We are designing a courtyard with a knee wall that would be run between lawn and brick patio. The idea is to define the space and to provide a comfortable place to sit.

This is an old house on an odd lot, and there are virtually no right angles in sight. So I thought we might embrace the irregularities and use a crinkle crankle wall (serpentine wall) to dispel any notion of square. My concern is that it might not be strong enough to handle a bunch of people sitting on it.

I've seen the ones at UVa but they were all too high for sitting on as far as I recall.

So, can these walls bear the weight of a few humans?

UVa walls

  • How many bricks thick? Oct 13, 2017 at 19:02
  • @GrahamChiu They are typically a single brick thick. The curves give them the strength to stand on their own without buttressing.
    – That Idiot
    Oct 13, 2017 at 21:43
  • By your words discussing design principles; to go with a home with no angles or rationale, I thought I'd assist your design thinking as well and ask for details on what that wall would be holding up other than people on a thin edge. Like surcharge and drainage (which I was going to bring up later). Just to help you save money with professional advice. Anyhoo, grins, sorry my work didn't help you.
    – stormy
    Oct 15, 2017 at 4:02

4 Answers 4


A linear brick wall is strong in compression but resists lateral forces poorly. The serpentine wall attempts to overcome that with its curvature so that it provides as much strength as a linear two brick wall but uses far fewer bricks to build.

However that strength comes at a cost in that the convex portions of the wall are strong, but the concave portions are weaker in resisting lateral forces.

So it's likely to support several people at a time, but they should mount and dismount from a convex surface.

There's another practical issue in that it's much harder to construct than a linear wall since you're not following a string line.


  • Every concave surface of this type of wall is convex from the other side.
    – Ecnerwal
    Oct 17, 2017 at 18:18
  • Exactly, so you approach from the closer, and convex side of the wall. Oct 17, 2017 at 19:07

I'm not a mason, but my general inclination is that a single row of bricks without some reinforcement (rebar through brick at regular intervals) wouldn't be strong enough. I realize they are curved which does give the wall a certain type of structure (I forget what it's called), but I think there's also load issue (perhaps thinking of it as torque helps). In any case, if it can support one human, it can support many humans.

Also, I worry that sitting on a ledge that thin isn't going to be comfortable for very long.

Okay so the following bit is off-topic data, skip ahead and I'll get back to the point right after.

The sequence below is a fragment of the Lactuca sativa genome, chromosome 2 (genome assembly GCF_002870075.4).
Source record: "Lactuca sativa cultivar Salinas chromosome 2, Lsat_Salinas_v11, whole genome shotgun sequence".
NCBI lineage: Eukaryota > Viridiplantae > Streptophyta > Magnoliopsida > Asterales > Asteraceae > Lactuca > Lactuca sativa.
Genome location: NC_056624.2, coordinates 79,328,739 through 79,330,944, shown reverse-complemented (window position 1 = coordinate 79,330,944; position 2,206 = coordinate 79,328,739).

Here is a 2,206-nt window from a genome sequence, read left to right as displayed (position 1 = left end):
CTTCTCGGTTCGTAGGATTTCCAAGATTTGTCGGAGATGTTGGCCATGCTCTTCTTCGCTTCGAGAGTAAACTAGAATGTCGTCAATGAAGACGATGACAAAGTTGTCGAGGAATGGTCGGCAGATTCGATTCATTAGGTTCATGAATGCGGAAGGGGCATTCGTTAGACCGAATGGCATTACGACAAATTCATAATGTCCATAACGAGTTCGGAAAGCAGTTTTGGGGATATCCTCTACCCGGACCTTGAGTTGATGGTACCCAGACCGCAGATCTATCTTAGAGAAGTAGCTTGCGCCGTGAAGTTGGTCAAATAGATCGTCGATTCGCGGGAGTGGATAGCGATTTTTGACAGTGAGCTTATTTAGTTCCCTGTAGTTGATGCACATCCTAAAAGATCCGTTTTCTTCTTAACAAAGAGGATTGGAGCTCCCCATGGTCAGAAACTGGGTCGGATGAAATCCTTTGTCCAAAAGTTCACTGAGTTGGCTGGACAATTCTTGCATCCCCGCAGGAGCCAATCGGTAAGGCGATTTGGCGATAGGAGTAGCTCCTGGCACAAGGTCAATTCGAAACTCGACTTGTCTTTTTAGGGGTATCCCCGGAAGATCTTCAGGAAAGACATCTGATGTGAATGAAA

Yes, a Crinkle Crankle Serpentine wall that has no other job to do such as hold back soil and is only 15-18" high, has a decent foundation of compacted gravel and a foot deep concrete foundation and the units are mortared together will be able to support human weight...you won't need to double it at all unless you actually want people to be comfortable, have a place to set their plates of food and drinks. The difference in price for a crinkle crankle serpentine double wall and cap and a cmu garden wall not including the labor to construct a serpentine wall is huge. I'll go check out the difference but I'd still need more information; drainage, surcharge, how to get a 'cap' on a small serpentine wall only doubled (or spaced with fill inbetween). I am guessing a small serpentine wall with custom caps, doubled walls will infill will be at least 3X more expensive. You could hope for a 1' wide wall. Concrete masonry unit (CMU) is 2' by 2" by 2' in length each.

The simple answer is yes, that wall as long as it is mortared can be used for human butts and weight. Good luck anyone would chose to sit on that wall without a cap.

And even a serpentine wall done well will enact a straight line. Otherwise, you could go nuts with erratic radii, a curved line of build that is also erratic. Just do the foundation correctly, allow no surcharge or build up of soil on one side making this a free standing nonsensical crazy wall to go with your free form home.

I did a Dr. Suess landscape once. You know, Dr. Suess and the cartoons? We had huge cranes to fit huge weird trees into the landscape and built a kid's playhouse that looked like a hobbit home, and serpentine walls made of ledger stone. Very short walls, that came off the hobbit home. Lots and lots of money in Seattle.

  • Some of the CMU wall stones are actually designed for doing radii. I've frequently used a product call Roman Stackj Stone (expocrete.com/residential/stackstone.php). The units are 8" wide one side and 6" wide on the other. The depth is 8" and the height 4". The radius is about 2.5 ft to outside edge or curve, and with a little skill both sides can look very good.
    – Ben
    Oct 16, 2017 at 22:50

I don't know if it would support the weight of a number of people, or even one, (though I suspect not) but it's unlikely to be an issue, because anyone perching on it won't stay there long, it'd be far too uncomfortable. Most dual purpose low walls are built wide enough to take a 9 inch flat paving slab on top (though they can be wider than that), on top of which the owner rests cushions for when visitors are there. There's no reason why it can't be a curved wall, although it won't be so easy to slab the top, but the crinkle crankle design wouldn't work for that.

  • good point. maybe double crinkle crankle with slab/paver at top - but that kind of defeats the purpose of the single brick thickness.
    – That Idiot
    Oct 15, 2017 at 20:00
  • You may have to choose between a crinkle crankle wall or a wall you can sit on....
    – Bamboo
    Oct 15, 2017 at 21:01

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